With the winter Olympic fever at an all-time high, Nvidia is doing its best to cash in on some Vancouver gold, plugging its Quadro cards as having enabled NBC to display all sorts of neat feats and computational wonders to enhance your favorite snow sports.
Teaming up with Sportvision, the firm which does the “RACEf/x,” real-time info ‘balloons’ that track the cars at NASCAR events and the superimposed first-down marker at NFL games, Nvidia says its pro GPUs are also helping with a new effect called “SimulCam.”
SimulCam apparently superimposes one athlete’s performance over another to graphically illustrate the differences between competitor’s strategies, approaches and even their flaws.
For instance, says Nvidia, SimulCam allows viewers to compare one skier’s performance against another’s simultaneously.
Another technique called “StroMotion,” is also being used, repeatedly freezing [no pun intended] athletes in motion during a given segment of their routine to demonstrate – within a single frame – the entire evolution of their movements.
Both visual technologies were actually developed by a Swiss firm, DartFish, which had originally intended to use them for athlete training.
The tech behind the Olympic visuals is actually, again no pun intended, quite cool.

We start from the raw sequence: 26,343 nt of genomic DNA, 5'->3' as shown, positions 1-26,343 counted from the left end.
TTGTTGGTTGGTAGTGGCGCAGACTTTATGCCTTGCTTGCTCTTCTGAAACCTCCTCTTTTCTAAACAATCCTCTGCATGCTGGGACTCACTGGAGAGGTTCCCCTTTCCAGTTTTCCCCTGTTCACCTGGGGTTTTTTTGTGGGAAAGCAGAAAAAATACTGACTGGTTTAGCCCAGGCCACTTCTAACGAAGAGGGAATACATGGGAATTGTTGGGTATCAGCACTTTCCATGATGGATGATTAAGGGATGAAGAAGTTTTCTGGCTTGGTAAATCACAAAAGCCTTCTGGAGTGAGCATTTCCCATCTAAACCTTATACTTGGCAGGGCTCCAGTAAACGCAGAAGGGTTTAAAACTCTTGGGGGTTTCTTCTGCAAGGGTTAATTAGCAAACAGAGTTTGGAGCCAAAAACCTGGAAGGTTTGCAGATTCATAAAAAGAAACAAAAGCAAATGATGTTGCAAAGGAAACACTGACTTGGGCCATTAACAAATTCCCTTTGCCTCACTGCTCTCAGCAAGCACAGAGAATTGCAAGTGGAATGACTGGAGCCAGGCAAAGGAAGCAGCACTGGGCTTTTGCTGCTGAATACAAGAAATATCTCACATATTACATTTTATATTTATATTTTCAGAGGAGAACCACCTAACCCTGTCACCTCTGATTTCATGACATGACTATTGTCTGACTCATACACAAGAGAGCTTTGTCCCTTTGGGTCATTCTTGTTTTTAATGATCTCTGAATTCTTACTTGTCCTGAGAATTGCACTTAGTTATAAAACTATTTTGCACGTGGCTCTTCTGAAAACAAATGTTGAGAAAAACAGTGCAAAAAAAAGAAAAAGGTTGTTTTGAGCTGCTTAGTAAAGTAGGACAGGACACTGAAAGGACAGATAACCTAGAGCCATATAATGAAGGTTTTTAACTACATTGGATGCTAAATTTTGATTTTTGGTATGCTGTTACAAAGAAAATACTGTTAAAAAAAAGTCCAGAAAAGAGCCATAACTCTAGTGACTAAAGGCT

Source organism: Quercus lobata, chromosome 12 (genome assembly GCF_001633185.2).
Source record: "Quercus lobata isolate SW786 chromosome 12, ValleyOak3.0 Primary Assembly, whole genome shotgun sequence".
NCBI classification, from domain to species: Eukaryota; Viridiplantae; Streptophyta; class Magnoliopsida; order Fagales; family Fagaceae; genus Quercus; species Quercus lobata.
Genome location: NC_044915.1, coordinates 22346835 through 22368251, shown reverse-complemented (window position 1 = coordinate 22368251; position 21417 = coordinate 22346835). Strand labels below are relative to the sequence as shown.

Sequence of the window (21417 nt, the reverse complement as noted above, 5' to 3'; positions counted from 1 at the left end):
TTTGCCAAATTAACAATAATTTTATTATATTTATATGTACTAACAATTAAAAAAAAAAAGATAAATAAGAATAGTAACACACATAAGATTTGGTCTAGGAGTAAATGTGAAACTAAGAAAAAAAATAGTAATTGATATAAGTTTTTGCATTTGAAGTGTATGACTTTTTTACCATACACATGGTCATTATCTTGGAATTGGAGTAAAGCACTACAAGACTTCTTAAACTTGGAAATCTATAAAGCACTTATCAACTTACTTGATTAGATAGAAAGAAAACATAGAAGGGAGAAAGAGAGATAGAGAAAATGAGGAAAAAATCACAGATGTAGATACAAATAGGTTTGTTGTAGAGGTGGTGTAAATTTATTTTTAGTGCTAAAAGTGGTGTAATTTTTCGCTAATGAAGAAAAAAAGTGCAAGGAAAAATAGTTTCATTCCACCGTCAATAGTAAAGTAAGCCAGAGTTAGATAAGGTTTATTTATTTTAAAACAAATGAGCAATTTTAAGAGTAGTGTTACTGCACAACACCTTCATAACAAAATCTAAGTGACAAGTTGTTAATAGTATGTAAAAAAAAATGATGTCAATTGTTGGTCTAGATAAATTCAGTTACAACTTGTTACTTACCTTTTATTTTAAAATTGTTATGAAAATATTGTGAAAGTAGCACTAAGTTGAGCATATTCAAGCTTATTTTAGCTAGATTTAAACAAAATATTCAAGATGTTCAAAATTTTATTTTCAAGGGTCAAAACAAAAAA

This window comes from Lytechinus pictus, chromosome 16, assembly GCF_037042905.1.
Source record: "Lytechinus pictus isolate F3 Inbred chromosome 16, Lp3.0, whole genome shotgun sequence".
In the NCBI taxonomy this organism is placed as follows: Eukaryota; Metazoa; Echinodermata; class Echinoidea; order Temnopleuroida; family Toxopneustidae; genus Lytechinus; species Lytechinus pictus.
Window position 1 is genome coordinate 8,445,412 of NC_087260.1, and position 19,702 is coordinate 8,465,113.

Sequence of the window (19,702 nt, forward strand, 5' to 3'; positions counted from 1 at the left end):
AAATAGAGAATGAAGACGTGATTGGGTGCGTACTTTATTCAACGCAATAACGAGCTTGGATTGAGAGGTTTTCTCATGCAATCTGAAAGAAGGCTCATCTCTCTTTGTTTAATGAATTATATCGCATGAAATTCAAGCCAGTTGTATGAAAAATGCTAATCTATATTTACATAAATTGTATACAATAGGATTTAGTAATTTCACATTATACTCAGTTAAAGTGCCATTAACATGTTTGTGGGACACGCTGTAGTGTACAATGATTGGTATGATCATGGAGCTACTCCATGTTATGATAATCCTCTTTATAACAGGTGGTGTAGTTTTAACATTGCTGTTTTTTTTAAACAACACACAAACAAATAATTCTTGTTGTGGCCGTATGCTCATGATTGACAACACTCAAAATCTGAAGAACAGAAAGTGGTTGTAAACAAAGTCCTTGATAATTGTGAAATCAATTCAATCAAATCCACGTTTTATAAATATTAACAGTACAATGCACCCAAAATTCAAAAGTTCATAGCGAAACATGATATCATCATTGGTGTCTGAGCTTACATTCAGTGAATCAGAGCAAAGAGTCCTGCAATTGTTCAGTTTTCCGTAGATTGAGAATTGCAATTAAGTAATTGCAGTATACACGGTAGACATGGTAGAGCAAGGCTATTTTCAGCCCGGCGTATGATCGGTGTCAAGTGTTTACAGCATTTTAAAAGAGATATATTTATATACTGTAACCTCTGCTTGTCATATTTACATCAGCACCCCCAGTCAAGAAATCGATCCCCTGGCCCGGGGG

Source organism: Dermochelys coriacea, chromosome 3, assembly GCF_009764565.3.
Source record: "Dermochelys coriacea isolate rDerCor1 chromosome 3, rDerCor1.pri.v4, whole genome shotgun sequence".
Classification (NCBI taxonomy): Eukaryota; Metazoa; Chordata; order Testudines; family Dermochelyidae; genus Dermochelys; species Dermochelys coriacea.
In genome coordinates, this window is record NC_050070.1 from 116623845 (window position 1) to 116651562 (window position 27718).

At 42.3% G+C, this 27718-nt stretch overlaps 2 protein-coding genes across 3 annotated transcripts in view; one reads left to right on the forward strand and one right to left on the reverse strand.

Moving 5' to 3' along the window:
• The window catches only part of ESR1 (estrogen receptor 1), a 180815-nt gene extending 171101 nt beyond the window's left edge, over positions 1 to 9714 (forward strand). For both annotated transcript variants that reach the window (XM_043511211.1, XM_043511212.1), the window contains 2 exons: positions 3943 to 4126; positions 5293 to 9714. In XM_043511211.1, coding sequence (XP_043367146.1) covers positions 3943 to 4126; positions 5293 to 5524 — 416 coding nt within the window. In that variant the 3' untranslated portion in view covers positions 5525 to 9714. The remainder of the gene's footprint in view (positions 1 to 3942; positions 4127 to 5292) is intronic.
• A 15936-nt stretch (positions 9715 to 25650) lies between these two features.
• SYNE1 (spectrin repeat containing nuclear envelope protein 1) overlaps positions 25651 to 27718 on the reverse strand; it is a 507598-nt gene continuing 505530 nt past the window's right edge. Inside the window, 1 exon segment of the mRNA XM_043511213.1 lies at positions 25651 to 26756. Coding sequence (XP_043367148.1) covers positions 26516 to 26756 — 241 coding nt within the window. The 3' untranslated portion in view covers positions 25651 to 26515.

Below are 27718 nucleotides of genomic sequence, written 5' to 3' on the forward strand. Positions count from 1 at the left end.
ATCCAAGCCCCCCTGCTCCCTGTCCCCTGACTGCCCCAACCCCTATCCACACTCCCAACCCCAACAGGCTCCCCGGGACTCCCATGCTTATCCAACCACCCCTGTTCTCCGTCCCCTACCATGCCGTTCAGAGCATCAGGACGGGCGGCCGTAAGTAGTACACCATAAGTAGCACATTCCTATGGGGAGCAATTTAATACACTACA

Both work by compounding video images into a frame-by-frame sequence, but as the name implies, StroMotion is based on stroboscoping – ensuring a moving object is perceived as a series of static images along the object’s trajectory – whilst SimulCam is a video processing application combining video sequences with Spatial-Temporal alignment.
“Given two video sequences, a composite video sequence can be generated which includes visual elements from each of the given sequences, suitably synchronized and represented in a chosen focal plane,” says Nvidia’s press release on the subject.
SimulCam also uses a fair bit of background recognition, which identifies the pixels that belong in the background and calculates how those pixels move throughout a series of successive images. Rather compute intensive, and something Nvidia reckons is made a lot easier using its Quadros.
Meanwhile, StroMotion computes the camera movement between every two successive video images. Once determined, it stitches the images together, and is actually able to remove the moving object from the image.
Such is the awesomeness of GPU acceleration that StroMotion can also determine how each video image relates geometrically to each other and to the panorama.
All a bit complicated for us. We’re off to numb our brains a bit by watching the hockey.